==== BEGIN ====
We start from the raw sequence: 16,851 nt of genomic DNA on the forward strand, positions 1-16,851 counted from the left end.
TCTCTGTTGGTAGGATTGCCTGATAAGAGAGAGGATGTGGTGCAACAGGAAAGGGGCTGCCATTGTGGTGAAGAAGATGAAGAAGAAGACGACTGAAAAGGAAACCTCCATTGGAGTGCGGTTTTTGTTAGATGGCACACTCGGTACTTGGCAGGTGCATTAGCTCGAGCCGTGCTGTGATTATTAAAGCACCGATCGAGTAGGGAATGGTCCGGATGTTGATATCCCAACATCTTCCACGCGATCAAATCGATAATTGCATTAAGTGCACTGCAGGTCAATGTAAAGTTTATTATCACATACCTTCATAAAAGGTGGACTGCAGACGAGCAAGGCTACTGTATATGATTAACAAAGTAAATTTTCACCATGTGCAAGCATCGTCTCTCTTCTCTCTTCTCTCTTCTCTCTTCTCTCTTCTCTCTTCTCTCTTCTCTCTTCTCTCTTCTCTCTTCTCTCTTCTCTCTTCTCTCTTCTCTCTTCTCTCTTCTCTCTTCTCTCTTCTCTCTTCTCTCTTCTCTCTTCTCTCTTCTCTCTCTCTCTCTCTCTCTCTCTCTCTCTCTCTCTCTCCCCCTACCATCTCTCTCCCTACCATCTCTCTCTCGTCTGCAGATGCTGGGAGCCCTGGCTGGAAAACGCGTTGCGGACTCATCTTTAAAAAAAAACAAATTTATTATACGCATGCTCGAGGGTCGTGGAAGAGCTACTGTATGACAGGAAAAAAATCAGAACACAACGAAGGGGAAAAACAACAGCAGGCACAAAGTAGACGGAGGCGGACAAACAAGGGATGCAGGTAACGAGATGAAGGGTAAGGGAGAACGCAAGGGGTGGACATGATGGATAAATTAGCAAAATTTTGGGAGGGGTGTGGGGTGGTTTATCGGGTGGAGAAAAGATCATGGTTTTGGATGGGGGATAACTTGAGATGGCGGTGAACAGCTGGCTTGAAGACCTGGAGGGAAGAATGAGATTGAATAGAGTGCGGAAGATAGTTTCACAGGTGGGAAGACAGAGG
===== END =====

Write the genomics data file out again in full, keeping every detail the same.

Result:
We start from the raw sequence: 16,851 nt of genomic DNA on the forward strand, positions 1-16,851 counted from the left end.
TCTCTGTTGGTAGGATTGCCTGATAAGAGAGAGGATGTGGTGCAACAGGAAAGGGGCTGCCATTGTGGTGAAGAAGATGAAGAAGAAGACGACTGAAAAGGAAACCTCCATTGGAGTGCGGTTTTTGTTAGATGGCACACTCGGTACTTGGCAGGTGCATTAGCTCGAGCCGTGCTGTGATTATTAAAGCACCGATCGAGTAGGGAATGGTCCGGATGTTGATATCCCAACATCTTCCACGCGATCAAATCGATAATTGCATTAAGTGCACTGCAGGTCAATGTAAAGTTTATTATCACATACCTTCATAAAAGGTGGACTGCAGACGAGCAAGGCTACTGTATATGATTAACAAAGTAAATTTTCACCATGTGCAAGCATCGTCTCTCTTCTCTCTTCTCTCTTCTCTCTTCTCTCTTCTCTCTTCTCTCTTCTCTCTTCTCTCTTCTCTCTTCTCTCTTCTCTCTTCTCTCTTCTCTCTTCTCTCTTCTCTCTTCTCTCTTCTCTCTTCTCTCTTCTCTCTTCTCTCTTCTCTCTCTCTCTCTCTCTCTCTCTCTCTCTCTCTCTCTCCCCCTACCATCTCTCTCCCTACCATCTCTCTCTCGTCTGCAGATGCTGGGAGCCCTGGCTGGAAAACGCGTTGCGGACTCATCTTTAAAAAAAAACAAATTTATTATACGCATGCTCGAGGGTCGTGGAAGAGCTACTGTATGACAGGAAAAAAATCAGAACACAACGAAGGGGAAAAACAACAGCAGGCACAAAGTAGACGGAGGCGGACAAACAAGGGATGCAGGTAACGAGATGAAGGGTAAGGGAGAACGCAAGGGGTGGACATGATGGATAAATTAGCAAAATTTTGGGAGGGGTGTGGGGTGGTTTATCGGGTGGAGAAAAGATCATGGTTTTGGATGGGGGATAACTTGAGATGGCGGTGAACAGCTGGCTTGAAGACCTGGAGGGAAGAATGAGATTGAATAGAGTGCGGAAGATAGTTTCACAGGTGGGAAGACAGAGG